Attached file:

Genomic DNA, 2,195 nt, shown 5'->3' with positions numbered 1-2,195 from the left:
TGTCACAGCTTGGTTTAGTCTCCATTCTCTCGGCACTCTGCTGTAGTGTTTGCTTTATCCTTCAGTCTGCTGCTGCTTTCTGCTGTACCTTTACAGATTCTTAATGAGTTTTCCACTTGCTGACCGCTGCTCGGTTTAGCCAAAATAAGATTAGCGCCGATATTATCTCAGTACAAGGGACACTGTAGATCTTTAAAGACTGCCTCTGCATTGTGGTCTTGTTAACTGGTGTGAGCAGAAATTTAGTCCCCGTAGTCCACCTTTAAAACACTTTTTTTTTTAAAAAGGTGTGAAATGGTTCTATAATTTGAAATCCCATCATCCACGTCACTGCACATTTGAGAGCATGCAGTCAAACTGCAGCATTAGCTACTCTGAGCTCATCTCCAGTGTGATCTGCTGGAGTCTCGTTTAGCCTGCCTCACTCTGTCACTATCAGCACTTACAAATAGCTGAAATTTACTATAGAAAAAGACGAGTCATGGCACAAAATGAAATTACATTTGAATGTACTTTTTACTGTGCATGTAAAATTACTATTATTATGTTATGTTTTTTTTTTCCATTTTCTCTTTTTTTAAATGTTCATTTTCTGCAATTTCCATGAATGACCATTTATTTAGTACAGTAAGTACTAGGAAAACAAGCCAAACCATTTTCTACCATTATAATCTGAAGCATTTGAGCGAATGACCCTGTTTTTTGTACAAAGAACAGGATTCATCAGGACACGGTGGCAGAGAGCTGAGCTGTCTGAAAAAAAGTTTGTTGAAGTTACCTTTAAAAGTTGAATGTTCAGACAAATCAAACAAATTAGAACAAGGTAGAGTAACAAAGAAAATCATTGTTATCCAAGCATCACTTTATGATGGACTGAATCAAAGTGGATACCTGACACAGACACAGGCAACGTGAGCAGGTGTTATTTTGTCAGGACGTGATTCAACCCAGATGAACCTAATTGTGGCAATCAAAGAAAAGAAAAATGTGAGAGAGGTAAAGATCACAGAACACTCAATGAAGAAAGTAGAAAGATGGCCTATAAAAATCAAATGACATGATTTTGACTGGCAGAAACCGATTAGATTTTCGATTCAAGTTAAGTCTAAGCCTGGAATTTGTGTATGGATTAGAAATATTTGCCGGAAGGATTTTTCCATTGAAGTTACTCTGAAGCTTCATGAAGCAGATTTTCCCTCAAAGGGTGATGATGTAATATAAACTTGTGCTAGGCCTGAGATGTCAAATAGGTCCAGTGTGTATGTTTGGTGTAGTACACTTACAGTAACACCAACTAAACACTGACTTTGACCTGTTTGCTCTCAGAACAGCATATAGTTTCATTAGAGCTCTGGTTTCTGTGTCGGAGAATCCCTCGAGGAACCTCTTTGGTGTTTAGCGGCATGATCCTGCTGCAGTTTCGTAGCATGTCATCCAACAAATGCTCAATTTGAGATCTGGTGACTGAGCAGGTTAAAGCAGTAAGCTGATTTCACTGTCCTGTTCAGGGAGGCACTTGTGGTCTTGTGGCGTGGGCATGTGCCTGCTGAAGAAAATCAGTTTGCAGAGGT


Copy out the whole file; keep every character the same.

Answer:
Genomic DNA, 2,195 nt, shown 5'->3' with positions numbered 1-2,195 from the left:
TGTCACAGCTTGGTTTAGTCTCCATTCTCTCGGCACTCTGCTGTAGTGTTTGCTTTATCCTTCAGTCTGCTGCTGCTTTCTGCTGTACCTTTACAGATTCTTAATGAGTTTTCCACTTGCTGACCGCTGCTCGGTTTAGCCAAAATAAGATTAGCGCCGATATTATCTCAGTACAAGGGACACTGTAGATCTTTAAAGACTGCCTCTGCATTGTGGTCTTGTTAACTGGTGTGAGCAGAAATTTAGTCCCCGTAGTCCACCTTTAAAACACTTTTTTTTTTAAAAAGGTGTGAAATGGTTCTATAATTTGAAATCCCATCATCCACGTCACTGCACATTTGAGAGCATGCAGTCAAACTGCAGCATTAGCTACTCTGAGCTCATCTCCAGTGTGATCTGCTGGAGTCTCGTTTAGCCTGCCTCACTCTGTCACTATCAGCACTTACAAATAGCTGAAATTTACTATAGAAAAAGACGAGTCATGGCACAAAATGAAATTACATTTGAATGTACTTTTTACTGTGCATGTAAAATTACTATTATTATGTTATGTTTTTTTTTTCCATTTTCTCTTTTTTTAAATGTTCATTTTCTGCAATTTCCATGAATGACCATTTATTTAGTACAGTAAGTACTAGGAAAACAAGCCAAACCATTTTCTACCATTATAATCTGAAGCATTTGAGCGAATGACCCTGTTTTTTGTACAAAGAACAGGATTCATCAGGACACGGTGGCAGAGAGCTGAGCTGTCTGAAAAAAAGTTTGTTGAAGTTACCTTTAAAAGTTGAATGTTCAGACAAATCAAACAAATTAGAACAAGGTAGAGTAACAAAGAAAATCATTGTTATCCAAGCATCACTTTATGATGGACTGAATCAAAGTGGATACCTGACACAGACACAGGCAACGTGAGCAGGTGTTATTTTGTCAGGACGTGATTCAACCCAGATGAACCTAATTGTGGCAATCAAAGAAAAGAAAAATGTGAGAGAGGTAAAGATCACAGAACACTCAATGAAGAAAGTAGAAAGATGGCCTATAAAAATCAAATGACATGATTTTGACTGGCAGAAACCGATTAGATTTTCGATTCAAGTTAAGTCTAAGCCTGGAATTTGTGTATGGATTAGAAATATTTGCCGGAAGGATTTTTCCATTGAAGTTACTCTGAAGCTTCATGAAGCAGATTTTCCCTCAAAGGGTGATGATGTAATATAAACTTGTGCTAGGCCTGAGATGTCAAATAGGTCCAGTGTGTATGTTTGGTGTAGTACACTTACAGTAACACCAACTAAACACTGACTTTGACCTGTTTGCTCTCAGAACAGCATATAGTTTCATTAGAGCTCTGGTTTCTGTGTCGGAGAATCCCTCGAGGAACCTCTTTGGTGTTTAGCGGCATGATCCTGCTGCAGTTTCGTAGCATGTCATCCAACAAATGCTCAATTTGAGATCTGGTGACTGAGCAGGTTAAAGCAGTAAGCTGATTTCACTGTCCTGTTCAGGGAGGCACTTGTGGTCTTGTGGCGTGGGCATGTGCCTGCTGAAGAAAATCAGTTTGCAGAGGT